A farmer participating in South Carolina’s Industrial Hemp Pilot Program has some advice for those applying to grow the crop in the program’s second year.
Lowcountry attorney Kevin Dean is growing hemp on 19 acres in Williamsburg County and one acrein Charleston County where he’s growing his research plants. Dean was among the 20 South Carolina farmers approved to grow hemp in the state Department of Agriculture’s inaugural pilot program last year.
“I think hemp is a great opportunity for farmers,” he said. “Especially tobacco farmers that have had cutbacks. We know what happened with the tobacco industry with obviously, for health reasons, it’s not being used and sold as much.”
The Department of Agriculture is expanding the program in its second year to include 20 additional farmers applying to grow a maximum 20 acres each. The department is currently evaluating 162 applications for the program.
Although the farmers will not be notified until September if they’ve been approved, Dean recommends applicants start doing their research now.
“Get started earlier,” he suggested. “And talk to as many farms and go visit them. I wish I had visited more farms in Kentucky and Tennessee and North Carolina than I did. Because you go to each one and you get different ideas and you can put those together and form your own plan.”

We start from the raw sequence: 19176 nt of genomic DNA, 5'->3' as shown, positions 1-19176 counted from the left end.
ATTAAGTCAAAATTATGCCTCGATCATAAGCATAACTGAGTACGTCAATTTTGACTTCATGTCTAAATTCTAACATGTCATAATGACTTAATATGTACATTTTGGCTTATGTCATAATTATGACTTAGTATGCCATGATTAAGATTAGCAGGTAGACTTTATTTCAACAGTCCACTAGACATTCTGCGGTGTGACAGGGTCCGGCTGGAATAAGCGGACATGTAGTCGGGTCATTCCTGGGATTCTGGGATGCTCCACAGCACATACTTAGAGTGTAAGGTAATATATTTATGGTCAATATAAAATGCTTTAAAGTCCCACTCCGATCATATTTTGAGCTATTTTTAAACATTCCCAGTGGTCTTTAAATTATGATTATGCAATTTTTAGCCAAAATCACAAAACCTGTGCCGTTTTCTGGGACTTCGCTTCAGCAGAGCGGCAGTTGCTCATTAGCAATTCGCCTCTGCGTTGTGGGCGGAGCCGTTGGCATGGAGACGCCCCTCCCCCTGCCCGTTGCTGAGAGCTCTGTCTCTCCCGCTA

Dean said he and the other first-year farmers were not notified of their approval until December 2017. Learning from that, the Department of Agriculture is now informing the second-year farmers of their approval three months earlier to allow more preparation time.
“With the permits issued in September, they’re going to have much more time to get ready for a May and June ’19 planting,” he said. “But still, they shouldn’t be wasting time. They need to hit the ground running, decide what method they want to use for planting.”
Dean said farmers also have to find a place to buy seeds or clone plants. One farmer approved for a first-year permit was delayed when the shipment of seeds he ordered from Europe were stopped by the U.S. Postal Service.
“Hemp is a Schedule 1 narcotic that’s illegal under our federal laws,” he said. “Tey were using the USPS and so the feds confiscated the seed.”
Dean said the Department of Agriculture got involved to get the USPS to release the delivery. The delay cost the farmer two to three weeks of planting. He described seed and plant acquisition as “a little bit of a nightmare” that he hopes the Department of Agriculture can help the next batch of permit farmers with.
In addition to figuring out where to get the seeds or plants, Dean said farmers need to know what to do with their crop once it is harvested.
“What do you do with your product after you grow it? You need to be thinking about that the moment you get your permit. And that is processing and drying. Those are big issues and it’s something that we’ve had to struggle with — all of our 20 permittees have had to struggle with,” he said.
But Dean said the farmers are working together to share best practices and advice. And the Department of Agriculture is offering advice and resources, too.
“We’re all willing to help the next group once they’re selected,” he said.